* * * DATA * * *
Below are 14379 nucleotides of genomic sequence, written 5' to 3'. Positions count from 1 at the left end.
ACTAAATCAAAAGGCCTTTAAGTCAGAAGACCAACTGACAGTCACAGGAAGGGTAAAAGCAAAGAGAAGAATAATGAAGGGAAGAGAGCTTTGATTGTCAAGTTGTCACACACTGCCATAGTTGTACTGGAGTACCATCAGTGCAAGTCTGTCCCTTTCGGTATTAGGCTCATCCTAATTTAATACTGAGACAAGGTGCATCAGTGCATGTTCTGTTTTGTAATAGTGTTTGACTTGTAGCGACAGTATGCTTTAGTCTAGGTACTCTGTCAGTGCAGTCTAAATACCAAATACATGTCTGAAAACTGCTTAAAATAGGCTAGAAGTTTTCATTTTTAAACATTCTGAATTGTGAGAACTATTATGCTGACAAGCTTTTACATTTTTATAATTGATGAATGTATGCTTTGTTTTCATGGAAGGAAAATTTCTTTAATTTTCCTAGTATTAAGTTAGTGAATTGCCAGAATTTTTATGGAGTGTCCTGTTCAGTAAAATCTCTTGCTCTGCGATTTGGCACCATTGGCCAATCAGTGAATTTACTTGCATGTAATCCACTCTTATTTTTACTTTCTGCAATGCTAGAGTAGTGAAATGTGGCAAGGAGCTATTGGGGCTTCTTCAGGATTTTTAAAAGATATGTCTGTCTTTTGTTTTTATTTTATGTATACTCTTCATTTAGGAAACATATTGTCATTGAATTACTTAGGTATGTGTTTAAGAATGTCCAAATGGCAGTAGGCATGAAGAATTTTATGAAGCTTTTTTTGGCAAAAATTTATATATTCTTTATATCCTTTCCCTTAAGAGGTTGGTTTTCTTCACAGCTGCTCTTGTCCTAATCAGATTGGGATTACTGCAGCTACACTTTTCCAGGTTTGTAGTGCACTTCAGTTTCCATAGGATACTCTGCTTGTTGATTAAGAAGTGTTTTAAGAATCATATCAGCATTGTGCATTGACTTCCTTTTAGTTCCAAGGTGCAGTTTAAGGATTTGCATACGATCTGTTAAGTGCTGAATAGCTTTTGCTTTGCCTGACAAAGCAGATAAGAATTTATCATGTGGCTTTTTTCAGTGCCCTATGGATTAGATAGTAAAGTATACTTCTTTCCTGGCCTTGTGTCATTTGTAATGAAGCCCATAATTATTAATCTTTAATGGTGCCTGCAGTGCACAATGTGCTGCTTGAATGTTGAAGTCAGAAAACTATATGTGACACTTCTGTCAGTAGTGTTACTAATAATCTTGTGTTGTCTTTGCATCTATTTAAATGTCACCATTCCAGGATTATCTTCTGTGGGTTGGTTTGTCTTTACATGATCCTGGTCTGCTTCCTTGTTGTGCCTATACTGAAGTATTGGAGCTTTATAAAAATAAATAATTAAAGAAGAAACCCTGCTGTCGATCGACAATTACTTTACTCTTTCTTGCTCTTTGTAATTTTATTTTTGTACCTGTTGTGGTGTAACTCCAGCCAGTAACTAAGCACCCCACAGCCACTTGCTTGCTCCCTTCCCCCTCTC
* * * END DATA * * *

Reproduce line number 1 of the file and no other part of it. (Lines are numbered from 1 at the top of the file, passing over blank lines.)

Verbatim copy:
Below are 14379 nucleotides of genomic sequence, written 5' to 3'. Positions count from 1 at the left end.